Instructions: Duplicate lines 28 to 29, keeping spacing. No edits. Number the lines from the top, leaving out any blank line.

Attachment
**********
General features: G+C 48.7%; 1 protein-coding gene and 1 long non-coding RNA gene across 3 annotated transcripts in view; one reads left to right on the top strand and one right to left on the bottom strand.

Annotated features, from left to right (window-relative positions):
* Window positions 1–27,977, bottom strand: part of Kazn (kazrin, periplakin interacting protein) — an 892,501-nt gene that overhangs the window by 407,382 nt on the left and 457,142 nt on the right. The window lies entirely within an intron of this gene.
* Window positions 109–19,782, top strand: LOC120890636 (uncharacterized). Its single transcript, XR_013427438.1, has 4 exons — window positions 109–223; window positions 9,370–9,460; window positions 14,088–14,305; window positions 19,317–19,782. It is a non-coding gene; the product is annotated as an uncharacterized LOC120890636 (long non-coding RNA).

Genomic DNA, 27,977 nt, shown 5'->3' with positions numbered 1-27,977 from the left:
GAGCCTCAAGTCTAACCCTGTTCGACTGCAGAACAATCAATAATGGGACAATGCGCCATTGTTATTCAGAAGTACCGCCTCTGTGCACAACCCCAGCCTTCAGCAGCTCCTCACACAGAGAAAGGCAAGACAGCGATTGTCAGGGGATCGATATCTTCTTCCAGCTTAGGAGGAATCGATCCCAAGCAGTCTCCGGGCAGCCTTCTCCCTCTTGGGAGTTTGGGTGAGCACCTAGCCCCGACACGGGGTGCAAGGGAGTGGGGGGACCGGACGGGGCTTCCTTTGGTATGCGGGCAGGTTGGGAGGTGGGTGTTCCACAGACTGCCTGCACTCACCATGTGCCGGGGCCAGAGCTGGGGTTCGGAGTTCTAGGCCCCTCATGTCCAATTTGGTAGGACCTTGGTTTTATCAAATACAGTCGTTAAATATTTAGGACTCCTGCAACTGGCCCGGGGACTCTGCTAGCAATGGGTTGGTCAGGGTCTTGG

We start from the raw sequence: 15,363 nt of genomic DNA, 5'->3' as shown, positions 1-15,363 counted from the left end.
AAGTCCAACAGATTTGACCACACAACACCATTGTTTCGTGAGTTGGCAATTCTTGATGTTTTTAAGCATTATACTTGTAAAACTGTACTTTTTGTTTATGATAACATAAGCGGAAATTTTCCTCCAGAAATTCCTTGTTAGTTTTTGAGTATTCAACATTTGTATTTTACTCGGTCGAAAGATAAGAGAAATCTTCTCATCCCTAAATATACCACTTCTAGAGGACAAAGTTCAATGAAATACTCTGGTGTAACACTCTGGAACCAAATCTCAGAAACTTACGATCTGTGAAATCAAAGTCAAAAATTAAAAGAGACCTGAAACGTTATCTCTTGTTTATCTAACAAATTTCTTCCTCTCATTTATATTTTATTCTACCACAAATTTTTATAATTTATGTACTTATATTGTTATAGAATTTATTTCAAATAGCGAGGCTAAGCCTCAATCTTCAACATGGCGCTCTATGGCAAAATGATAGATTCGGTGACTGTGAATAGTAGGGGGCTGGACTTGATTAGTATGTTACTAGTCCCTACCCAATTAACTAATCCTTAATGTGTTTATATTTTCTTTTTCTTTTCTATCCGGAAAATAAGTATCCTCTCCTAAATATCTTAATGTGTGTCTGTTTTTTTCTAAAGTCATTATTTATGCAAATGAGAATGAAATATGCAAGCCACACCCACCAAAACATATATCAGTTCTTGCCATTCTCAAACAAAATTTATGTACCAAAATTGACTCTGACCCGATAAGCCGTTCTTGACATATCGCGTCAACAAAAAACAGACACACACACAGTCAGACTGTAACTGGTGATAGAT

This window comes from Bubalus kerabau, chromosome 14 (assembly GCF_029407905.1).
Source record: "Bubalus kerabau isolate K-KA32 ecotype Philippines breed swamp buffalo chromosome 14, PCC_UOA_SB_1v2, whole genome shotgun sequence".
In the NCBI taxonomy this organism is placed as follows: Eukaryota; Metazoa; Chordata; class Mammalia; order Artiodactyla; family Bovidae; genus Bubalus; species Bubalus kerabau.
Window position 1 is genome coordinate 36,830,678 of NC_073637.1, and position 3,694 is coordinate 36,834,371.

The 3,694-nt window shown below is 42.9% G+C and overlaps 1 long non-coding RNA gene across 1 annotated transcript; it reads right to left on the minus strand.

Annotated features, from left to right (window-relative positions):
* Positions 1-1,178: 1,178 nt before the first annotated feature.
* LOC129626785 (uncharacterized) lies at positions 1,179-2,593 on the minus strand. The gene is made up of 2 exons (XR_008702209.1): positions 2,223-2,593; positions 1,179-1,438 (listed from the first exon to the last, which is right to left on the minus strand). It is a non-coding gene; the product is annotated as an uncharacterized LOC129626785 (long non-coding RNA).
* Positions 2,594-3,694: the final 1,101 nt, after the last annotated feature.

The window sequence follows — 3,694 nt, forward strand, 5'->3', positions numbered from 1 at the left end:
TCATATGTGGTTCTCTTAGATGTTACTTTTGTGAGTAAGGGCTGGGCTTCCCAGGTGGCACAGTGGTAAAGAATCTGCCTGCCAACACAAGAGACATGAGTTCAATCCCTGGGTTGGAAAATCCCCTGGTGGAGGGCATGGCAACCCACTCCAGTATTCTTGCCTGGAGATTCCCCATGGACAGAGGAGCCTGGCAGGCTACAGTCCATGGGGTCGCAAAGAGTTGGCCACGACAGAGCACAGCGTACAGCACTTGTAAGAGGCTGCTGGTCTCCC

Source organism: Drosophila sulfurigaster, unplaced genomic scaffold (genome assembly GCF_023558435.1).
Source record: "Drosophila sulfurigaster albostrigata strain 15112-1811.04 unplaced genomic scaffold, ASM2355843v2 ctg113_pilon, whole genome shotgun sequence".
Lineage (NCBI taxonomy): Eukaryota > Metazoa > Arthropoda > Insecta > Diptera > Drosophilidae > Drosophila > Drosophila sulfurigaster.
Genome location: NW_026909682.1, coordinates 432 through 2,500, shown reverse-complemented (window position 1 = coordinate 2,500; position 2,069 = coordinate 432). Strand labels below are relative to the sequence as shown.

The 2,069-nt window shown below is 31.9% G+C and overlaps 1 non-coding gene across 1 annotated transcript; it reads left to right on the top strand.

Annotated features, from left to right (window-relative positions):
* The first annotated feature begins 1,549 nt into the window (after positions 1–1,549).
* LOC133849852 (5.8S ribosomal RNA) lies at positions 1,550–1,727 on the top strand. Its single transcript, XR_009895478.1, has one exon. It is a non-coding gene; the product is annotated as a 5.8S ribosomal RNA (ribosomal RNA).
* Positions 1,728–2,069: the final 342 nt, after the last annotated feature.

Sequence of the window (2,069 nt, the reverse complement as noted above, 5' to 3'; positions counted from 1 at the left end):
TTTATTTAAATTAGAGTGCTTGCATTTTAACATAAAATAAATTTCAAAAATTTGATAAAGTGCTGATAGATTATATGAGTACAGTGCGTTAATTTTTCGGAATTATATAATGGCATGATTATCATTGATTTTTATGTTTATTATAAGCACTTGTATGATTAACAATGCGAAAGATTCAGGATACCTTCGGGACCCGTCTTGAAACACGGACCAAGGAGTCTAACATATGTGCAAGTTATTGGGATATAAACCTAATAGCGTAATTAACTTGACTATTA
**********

* Positions 1,728–2,069: the final 342 nt, after the last annotated feature.

Sequence of the window (2,069 nt, the reverse complement as noted above, 5' to 3'; positions counted from 1 at the left end):